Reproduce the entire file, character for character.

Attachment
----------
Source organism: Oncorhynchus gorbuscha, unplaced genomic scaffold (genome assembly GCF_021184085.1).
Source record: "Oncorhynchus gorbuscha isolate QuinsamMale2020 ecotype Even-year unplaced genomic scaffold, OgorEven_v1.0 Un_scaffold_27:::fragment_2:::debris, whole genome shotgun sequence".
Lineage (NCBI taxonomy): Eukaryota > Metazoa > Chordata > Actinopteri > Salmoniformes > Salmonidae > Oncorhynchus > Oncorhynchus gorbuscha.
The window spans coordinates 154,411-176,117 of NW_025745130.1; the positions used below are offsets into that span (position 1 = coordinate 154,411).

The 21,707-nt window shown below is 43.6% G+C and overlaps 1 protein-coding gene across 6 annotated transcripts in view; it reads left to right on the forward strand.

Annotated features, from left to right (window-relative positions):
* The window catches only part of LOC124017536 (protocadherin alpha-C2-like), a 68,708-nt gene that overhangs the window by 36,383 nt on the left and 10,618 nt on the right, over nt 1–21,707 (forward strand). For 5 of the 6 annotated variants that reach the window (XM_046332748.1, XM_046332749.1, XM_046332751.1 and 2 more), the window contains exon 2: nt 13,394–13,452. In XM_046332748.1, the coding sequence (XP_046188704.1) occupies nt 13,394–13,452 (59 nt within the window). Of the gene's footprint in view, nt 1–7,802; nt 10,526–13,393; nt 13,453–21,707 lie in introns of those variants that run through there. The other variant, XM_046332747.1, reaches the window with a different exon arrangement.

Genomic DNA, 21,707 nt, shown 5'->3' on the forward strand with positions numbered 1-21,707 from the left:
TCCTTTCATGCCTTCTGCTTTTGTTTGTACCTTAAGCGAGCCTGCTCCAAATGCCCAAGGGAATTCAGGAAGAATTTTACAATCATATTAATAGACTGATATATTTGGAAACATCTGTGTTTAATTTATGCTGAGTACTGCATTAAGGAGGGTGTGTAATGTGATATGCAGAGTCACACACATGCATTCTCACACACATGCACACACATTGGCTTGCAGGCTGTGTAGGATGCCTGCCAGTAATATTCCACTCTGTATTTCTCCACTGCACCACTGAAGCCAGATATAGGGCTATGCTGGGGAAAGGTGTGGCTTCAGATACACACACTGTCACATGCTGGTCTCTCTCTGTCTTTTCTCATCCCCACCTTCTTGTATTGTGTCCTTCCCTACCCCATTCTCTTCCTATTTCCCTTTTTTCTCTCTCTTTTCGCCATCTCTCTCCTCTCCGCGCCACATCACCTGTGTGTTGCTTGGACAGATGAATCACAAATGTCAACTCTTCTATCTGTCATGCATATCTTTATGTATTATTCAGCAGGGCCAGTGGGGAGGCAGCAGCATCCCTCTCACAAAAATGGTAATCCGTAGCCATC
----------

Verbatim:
Source organism: Oncorhynchus gorbuscha, unplaced genomic scaffold (genome assembly GCF_021184085.1).
Source record: "Oncorhynchus gorbuscha isolate QuinsamMale2020 ecotype Even-year unplaced genomic scaffold, OgorEven_v1.0 Un_scaffold_27:::fragment_2:::debris, whole genome shotgun sequence".
Lineage (NCBI taxonomy): Eukaryota > Metazoa > Chordata > Actinopteri > Salmoniformes > Salmonidae > Oncorhynchus > Oncorhynchus gorbuscha.
The window spans coordinates 154,411-176,117 of NW_025745130.1; the positions used below are offsets into that span (position 1 = coordinate 154,411).

The 21,707-nt window shown below is 43.6% G+C and overlaps 1 protein-coding gene across 6 annotated transcripts in view; it reads left to right on the forward strand.

Annotated features, from left to right (window-relative positions):
* The window catches only part of LOC124017536 (protocadherin alpha-C2-like), a 68,708-nt gene that overhangs the window by 36,383 nt on the left and 10,618 nt on the right, over nt 1–21,707 (forward strand). For 5 of the 6 annotated variants that reach the window (XM_046332748.1, XM_046332749.1, XM_046332751.1 and 2 more), the window contains exon 2: nt 13,394–13,452. In XM_046332748.1, the coding sequence (XP_046188704.1) occupies nt 13,394–13,452 (59 nt within the window). Of the gene's footprint in view, nt 1–7,802; nt 10,526–13,393; nt 13,453–21,707 lie in introns of those variants that run through there. The other variant, XM_046332747.1, reaches the window with a different exon arrangement.

Genomic DNA, 21,707 nt, shown 5'->3' on the forward strand with positions numbered 1-21,707 from the left:
TCCTTTCATGCCTTCTGCTTTTGTTTGTACCTTAAGCGAGCCTGCTCCAAATGCCCAAGGGAATTCAGGAAGAATTTTACAATCATATTAATAGACTGATATATTTGGAAACATCTGTGTTTAATTTATGCTGAGTACTGCATTAAGGAGGGTGTGTAATGTGATATGCAGAGTCACACACATGCATTCTCACACACATGCACACACATTGGCTTGCAGGCTGTGTAGGATGCCTGCCAGTAATATTCCACTCTGTATTTCTCCACTGCACCACTGAAGCCAGATATAGGGCTATGCTGGGGAAAGGTGTGGCTTCAGATACACACACTGTCACATGCTGGTCTCTCTCTGTCTTTTCTCATCCCCACCTTCTTGTATTGTGTCCTTCCCTACCCCATTCTCTTCCTATTTCCCTTTTTTCTCTCTCTTTTCGCCATCTCTCTCCTCTCCGCGCCACATCACCTGTGTGTTGCTTGGACAGATGAATCACAAATGTCAACTCTTCTATCTGTCATGCATATCTTTATGTATTATTCAGCAGGGCCAGTGGGGAGGCAGCAGCATCCCTCTCACAAAAATGGTAATCCGTAGCCATC